University Profile

Statement on Religious Diversity


Southwestern University is a crossroads for a range of communities.  We are a meeting place for and home to a wide array of cultures, multiple generations, an assortment of academic disciplines, and a range of differing perspectives.  Consonant with the educational mission of The United Methodist Church, our United Methodist heritage, and Southwestern University’s Core Purpose – fostering a liberal arts community whose values and actions encourage contributions toward the well being of humanity – we recognize that diversity in one category is impossible without diversity in others.  We are a meeting place for differing religious beliefs and practices as well as spiritualities and we encourage, and are committed to providing institutional support to, a diversity of religious traditions, spiritualities and ethical systems.

As a community we are committed to the creation of an environment welcoming to people who pursue a variety of meaningful ideas and practices.  Our profound commitment is to respect every individual, to be truthful and act with integrity, to pursue peace and justice, and to seek to build communities.  For all of us these principles are not merely exhortations but rather standards by which we try to live our lives everyday.  As a result, religious life at Southwestern University reflects not only communities of faith but also recognizes spiritual and ethical traditions that are not based on religious practice, and we understand that an enlightened model of religious diversity encourages the presence and perspective of humanists, agnostics, and atheists.

As a religiously plural community, we recognize that while there are many times and much that we will choose to celebrate together, there should be times for Catholics to be together with Catholics, Muslims with Muslims, Hindus with Hindus, Jews with Jews, Methodists with Methodists, and so on.  We are committed therefore, to making it as easy as possible for students, faculty, and staff to celebrate their own holy days, hold their own retreats and say their own prayers within their respective religious communities.  We believe there must be occasions and places where each religious group feels itself to be the norm and where the participants are literate in the practices in a unique tradition.  We do not impose our particular religious practices on others; at the same time, we welcome friends and visitors at all our activities.  We facilitate participation of Southwestern students in religious communities beyond the campus, and welcome our neighbors to religious practices and celebrations on campus.

Our goal is to be appropriately respectful and appreciative of our various religious traditions and those whose traditions are non-religious.  We seek to provide educational opportunities for each of us to learn about one another’s cultures and practices.  While we recognize the need for each group to spend time apart from others, we also recognize the need to get to know each other better, to enrich our lives by learning from people whose religious practices differ from ours and people who do not identify themselves with an historical religious community.  Dialogue can sometimes be painful; the legacies of intolerance run through the histories of almost all religions.  Respectful dialogue, nevertheless, is the first step in modeling a peaceful world, in welcoming what is strange, in making new friends, and, for those who so choose, in deepening our spiritual lives.  But no position should be imposed from one person on another.  We welcome dialogues based on mutual consent in which the explanation of each person’s secular or religious position is offered.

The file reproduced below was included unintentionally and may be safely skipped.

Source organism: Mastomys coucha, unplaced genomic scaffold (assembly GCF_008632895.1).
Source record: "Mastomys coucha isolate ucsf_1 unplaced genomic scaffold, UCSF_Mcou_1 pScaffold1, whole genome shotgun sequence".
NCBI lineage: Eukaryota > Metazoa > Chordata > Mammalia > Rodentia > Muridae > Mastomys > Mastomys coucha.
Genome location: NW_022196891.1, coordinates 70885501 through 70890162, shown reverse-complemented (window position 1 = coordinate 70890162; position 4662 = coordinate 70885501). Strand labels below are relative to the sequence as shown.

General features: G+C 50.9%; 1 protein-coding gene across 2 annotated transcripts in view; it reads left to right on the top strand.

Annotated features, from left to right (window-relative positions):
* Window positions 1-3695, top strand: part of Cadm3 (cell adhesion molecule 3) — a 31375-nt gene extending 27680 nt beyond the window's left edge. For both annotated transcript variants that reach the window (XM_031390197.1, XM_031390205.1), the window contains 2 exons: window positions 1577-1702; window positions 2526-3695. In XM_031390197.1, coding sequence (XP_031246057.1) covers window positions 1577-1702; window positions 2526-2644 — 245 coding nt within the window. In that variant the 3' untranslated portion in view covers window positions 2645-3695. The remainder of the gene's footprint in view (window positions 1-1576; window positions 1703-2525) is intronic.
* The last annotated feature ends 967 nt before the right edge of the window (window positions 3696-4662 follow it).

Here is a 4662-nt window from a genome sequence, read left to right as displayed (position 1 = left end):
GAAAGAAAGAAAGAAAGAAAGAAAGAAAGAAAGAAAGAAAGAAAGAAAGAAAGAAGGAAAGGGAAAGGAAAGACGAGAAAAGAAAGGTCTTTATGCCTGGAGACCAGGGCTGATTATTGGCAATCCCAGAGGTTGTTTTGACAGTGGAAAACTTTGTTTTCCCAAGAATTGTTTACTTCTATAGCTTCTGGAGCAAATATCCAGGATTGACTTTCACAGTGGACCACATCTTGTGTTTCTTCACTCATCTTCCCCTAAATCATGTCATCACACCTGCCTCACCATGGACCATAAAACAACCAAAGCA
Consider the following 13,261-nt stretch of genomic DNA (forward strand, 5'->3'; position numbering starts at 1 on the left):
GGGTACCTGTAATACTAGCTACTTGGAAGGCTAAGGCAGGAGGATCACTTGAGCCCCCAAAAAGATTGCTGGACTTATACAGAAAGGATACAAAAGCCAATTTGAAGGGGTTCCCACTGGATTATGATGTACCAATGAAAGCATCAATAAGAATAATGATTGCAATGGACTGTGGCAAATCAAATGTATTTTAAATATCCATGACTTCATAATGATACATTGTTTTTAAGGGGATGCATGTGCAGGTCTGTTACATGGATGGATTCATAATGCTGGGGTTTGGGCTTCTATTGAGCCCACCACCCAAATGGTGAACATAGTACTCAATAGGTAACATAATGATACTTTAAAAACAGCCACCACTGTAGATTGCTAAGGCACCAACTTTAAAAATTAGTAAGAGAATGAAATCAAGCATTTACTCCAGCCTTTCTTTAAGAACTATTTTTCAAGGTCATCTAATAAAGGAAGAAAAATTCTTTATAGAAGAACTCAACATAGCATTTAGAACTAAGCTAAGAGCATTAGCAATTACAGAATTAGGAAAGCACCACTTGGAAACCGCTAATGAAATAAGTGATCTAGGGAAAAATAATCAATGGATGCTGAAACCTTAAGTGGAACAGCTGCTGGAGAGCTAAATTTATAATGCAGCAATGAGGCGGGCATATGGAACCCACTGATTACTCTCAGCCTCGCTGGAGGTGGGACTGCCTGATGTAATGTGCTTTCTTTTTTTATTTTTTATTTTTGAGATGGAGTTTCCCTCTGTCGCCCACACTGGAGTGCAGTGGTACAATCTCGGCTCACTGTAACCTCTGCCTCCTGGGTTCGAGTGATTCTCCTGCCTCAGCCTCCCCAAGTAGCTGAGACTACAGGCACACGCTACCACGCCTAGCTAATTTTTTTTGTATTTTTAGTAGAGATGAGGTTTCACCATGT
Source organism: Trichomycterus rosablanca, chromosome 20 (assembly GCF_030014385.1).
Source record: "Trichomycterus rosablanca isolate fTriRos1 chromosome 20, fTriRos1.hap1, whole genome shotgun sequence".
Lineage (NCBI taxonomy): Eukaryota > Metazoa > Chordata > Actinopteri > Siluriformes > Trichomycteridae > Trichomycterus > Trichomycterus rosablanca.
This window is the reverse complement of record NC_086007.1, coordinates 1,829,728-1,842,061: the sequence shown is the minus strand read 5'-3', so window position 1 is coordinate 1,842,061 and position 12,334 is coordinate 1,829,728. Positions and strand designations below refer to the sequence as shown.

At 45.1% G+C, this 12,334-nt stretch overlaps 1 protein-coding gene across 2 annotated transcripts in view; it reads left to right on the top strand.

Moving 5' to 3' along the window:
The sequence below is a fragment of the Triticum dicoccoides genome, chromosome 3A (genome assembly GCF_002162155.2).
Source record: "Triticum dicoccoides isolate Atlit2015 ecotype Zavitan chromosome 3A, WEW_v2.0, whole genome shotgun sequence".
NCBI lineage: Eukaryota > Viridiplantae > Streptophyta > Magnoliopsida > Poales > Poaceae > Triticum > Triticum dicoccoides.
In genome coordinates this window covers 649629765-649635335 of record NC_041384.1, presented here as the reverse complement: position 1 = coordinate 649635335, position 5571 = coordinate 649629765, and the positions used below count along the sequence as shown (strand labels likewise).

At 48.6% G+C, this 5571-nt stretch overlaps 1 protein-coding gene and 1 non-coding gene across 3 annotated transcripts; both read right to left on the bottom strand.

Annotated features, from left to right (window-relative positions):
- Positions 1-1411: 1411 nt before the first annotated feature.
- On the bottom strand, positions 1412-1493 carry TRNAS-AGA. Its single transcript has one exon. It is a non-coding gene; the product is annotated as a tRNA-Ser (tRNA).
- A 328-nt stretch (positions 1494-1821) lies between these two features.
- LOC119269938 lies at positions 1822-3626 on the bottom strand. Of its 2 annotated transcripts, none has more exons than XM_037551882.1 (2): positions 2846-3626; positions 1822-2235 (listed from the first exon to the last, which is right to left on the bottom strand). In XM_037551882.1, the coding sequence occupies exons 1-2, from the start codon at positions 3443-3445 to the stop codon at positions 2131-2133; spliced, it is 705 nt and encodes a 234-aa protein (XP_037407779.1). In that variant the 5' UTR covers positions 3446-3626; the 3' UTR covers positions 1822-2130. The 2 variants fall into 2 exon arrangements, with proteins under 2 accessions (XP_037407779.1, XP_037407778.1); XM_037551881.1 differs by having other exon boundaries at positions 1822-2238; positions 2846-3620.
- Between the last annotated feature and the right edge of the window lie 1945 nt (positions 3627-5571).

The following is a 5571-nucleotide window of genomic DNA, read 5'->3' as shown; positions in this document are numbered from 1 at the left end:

As a liberal arts university, Southwestern expects its students and faculty to develop their intellects to the greatest extent possible.  Through our curriculum and through many activities outside the classroom, we seek to strengthen the academic disciplines and the interconnections among them.  We are a university committed to the view that the intellect can most fruitfully develop in an environment where there are also opportunities for those who desire spiritual seeking and religious life.  We do not ask members of the community to relate intellect and spirit, but understand that a vital community of learning invites conversations between and among people of particular religious faiths and those with no faith or affiliation.  Such conversations are integral to our growth and development as a liberal arts community whose values and actions encourage contributions toward the well being of humanity – in this sense too, then, we are a crossroads community.

Approved by the Faculty on April 24, 2003